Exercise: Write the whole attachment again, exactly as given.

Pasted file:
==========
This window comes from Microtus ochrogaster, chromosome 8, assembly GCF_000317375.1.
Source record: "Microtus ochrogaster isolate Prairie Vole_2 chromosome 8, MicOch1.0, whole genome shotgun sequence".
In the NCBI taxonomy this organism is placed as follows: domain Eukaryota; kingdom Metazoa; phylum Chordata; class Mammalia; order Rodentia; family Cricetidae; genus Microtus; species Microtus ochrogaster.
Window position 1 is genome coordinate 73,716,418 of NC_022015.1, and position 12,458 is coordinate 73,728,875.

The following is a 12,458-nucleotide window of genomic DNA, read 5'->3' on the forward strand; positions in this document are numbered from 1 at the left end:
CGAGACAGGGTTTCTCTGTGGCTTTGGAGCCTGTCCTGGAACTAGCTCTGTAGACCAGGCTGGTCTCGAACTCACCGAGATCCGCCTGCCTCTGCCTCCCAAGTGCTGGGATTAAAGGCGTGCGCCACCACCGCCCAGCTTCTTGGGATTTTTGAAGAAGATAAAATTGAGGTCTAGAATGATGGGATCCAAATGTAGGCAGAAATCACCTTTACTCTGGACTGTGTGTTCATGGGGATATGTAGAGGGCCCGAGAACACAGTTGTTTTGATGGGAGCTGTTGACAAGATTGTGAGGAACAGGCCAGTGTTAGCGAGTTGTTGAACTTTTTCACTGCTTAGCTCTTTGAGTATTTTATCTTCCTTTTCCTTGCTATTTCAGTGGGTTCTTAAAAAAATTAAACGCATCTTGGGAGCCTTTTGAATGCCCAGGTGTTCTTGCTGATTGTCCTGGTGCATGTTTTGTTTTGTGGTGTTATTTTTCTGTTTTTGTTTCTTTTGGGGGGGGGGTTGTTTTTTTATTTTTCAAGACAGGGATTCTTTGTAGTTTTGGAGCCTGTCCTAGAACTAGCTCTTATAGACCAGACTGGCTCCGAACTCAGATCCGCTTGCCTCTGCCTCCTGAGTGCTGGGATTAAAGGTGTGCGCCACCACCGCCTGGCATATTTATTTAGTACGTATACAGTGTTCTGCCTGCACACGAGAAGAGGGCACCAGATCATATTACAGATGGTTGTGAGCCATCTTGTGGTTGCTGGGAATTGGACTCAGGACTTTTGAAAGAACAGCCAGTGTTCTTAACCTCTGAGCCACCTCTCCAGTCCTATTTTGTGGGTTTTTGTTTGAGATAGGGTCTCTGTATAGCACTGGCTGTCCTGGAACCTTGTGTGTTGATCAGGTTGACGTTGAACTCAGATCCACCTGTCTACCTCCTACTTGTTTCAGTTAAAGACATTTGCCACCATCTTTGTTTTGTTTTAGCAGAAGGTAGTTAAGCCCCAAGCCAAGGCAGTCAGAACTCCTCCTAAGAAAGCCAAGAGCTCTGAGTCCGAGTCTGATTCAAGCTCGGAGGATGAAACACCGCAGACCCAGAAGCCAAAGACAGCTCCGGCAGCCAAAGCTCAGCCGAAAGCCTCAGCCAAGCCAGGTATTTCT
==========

This window comes from Microtus ochrogaster, chromosome 8, assembly GCF_000317375.1.
Source record: "Microtus ochrogaster isolate Prairie Vole_2 chromosome 8, MicOch1.0, whole genome shotgun sequence".
In the NCBI taxonomy this organism is placed as follows: domain Eukaryota; kingdom Metazoa; phylum Chordata; class Mammalia; order Rodentia; family Cricetidae; genus Microtus; species Microtus ochrogaster.
Window position 1 is genome coordinate 73,716,418 of NC_022015.1, and position 12,458 is coordinate 73,728,875.

The following is a 12,458-nucleotide window of genomic DNA, read 5'->3' on the forward strand; positions in this document are numbered from 1 at the left end:
CGAGACAGGGTTTCTCTGTGGCTTTGGAGCCTGTCCTGGAACTAGCTCTGTAGACCAGGCTGGTCTCGAACTCACCGAGATCCGCCTGCCTCTGCCTCCCAAGTGCTGGGATTAAAGGCGTGCGCCACCACCGCCCAGCTTCTTGGGATTTTTGAAGAAGATAAAATTGAGGTCTAGAATGATGGGATCCAAATGTAGGCAGAAATCACCTTTACTCTGGACTGTGTGTTCATGGGGATATGTAGAGGGCCCGAGAACACAGTTGTTTTGATGGGAGCTGTTGACAAGATTGTGAGGAACAGGCCAGTGTTAGCGAGTTGTTGAACTTTTTCACTGCTTAGCTCTTTGAGTATTTTATCTTCCTTTTCCTTGCTATTTCAGTGGGTTCTTAAAAAAATTAAACGCATCTTGGGAGCCTTTTGAATGCCCAGGTGTTCTTGCTGATTGTCCTGGTGCATGTTTTGTTTTGTGGTGTTATTTTTCTGTTTTTGTTTCTTTTGGGGGGGGGGTTGTTTTTTTATTTTTCAAGACAGGGATTCTTTGTAGTTTTGGAGCCTGTCCTAGAACTAGCTCTTATAGACCAGACTGGCTCCGAACTCAGATCCGCTTGCCTCTGCCTCCTGAGTGCTGGGATTAAAGGTGTGCGCCACCACCGCCTGGCATATTTATTTAGTACGTATACAGTGTTCTGCCTGCACACGAGAAGAGGGCACCAGATCATATTACAGATGGTTGTGAGCCATCTTGTGGTTGCTGGGAATTGGACTCAGGACTTTTGAAAGAACAGCCAGTGTTCTTAACCTCTGAGCCACCTCTCCAGTCCTATTTTGTGGGTTTTTGTTTGAGATAGGGTCTCTGTATAGCACTGGCTGTCCTGGAACCTTGTGTGTTGATCAGGTTGACGTTGAACTCAGATCCACCTGTCTACCTCCTACTTGTTTCAGTTAAAGACATTTGCCACCATCTTTGTTTTGTTTTAGCAGAAGGTAGTTAAGCCCCAAGCCAAGGCAGTCAGAACTCCTCCTAAGAAAGCCAAGAGCTCTGAGTCCGAGTCTGATTCAAGCTCGGAGGATGAAACACCGCAGACCCAGAAGCCAAAGACAGCTCCGGCAGCCAAAGCTCAGCCGAAAGCCTCAGCCAAGCCAGGTATTTCT